This documentation is for an unreleased version of Apache Flink. We recommend you use the latest stable version.
Flame Graphs #
Flame Graphs are a visualization that effectively surfaces answers to questions like:
- Which methods are currently consuming CPU resources?
- How does consumption by one method compare to the others?
- Which series of calls on the stack led to executing a particular method?
Flame Graphs are constructed by sampling stack traces a number of times. Each method call is presented by a bar, where the length of the bar is proportional to the number of times it is present in the samples.
Starting with Flink 1.13, Flame Graphs are natively supported in Flink. In order to produce a Flame Graph, navigate to the job graph of a running job, select an operator of interest and in the menu to the right click on the Flame Graph tab:
Any measurement process in and of itself inevitably affects the subject of measurement (see the double-split experiment). Sampling CPU stack traces is no exception. In order to prevent unintended impacts on production environments, Flame Graphs are currently available as an opt-in feature. To enable it, you’ll need to set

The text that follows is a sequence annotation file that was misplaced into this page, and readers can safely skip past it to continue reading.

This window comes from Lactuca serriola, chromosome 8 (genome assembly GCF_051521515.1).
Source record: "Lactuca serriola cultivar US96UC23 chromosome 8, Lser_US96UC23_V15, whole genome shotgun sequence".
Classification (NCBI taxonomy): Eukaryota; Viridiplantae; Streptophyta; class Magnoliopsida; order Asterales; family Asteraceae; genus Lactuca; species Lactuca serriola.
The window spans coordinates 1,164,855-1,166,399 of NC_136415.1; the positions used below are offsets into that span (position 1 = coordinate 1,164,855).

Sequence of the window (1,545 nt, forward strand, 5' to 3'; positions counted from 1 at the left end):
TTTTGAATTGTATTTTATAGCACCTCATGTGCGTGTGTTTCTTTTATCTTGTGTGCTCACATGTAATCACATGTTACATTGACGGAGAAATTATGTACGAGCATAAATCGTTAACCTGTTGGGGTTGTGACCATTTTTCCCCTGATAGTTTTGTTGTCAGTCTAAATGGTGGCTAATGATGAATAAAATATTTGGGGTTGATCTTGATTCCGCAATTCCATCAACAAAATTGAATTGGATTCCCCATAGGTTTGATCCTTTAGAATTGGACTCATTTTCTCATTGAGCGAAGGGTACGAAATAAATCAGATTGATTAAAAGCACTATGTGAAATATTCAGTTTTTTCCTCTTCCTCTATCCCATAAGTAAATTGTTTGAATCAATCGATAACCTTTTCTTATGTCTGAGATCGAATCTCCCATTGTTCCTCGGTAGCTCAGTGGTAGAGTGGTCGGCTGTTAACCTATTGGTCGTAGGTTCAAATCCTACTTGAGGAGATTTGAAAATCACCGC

conf/flink-conf.yaml. We recommend enabling it in development and pre-production environments, but you should treat it as an experimental feature in production.
Apart from the On-CPU Flame Graphs, Off-CPU and Mixed visualizations are available and can be switched between by using the selector at the top of the pane:
The Off-CPU Flame Graph visualizes blocking calls found in the samples. A distinction is made as follows:
Thread.Statein [RUNNABLE, NEW]
Thread.Statein [TIMED_WAITING, WAITING, BLOCKED]
Mixed mode Flame Graphs are constructed from stack traces of threads in all possible states.
Sampling process #
The collection of stack traces is done purely within the JVM, so only method calls within the Java runtime are visible (no system calls).
Note: Stack trace samples from all threads of an operator are combined together. If a method call consumes 100% of the resources in one of the parallel tasks but none in the others, the bottleneck might be obscured by being averaged out.
There are plans to address this limitation in the future by providing “drill down” visualizations to the task level.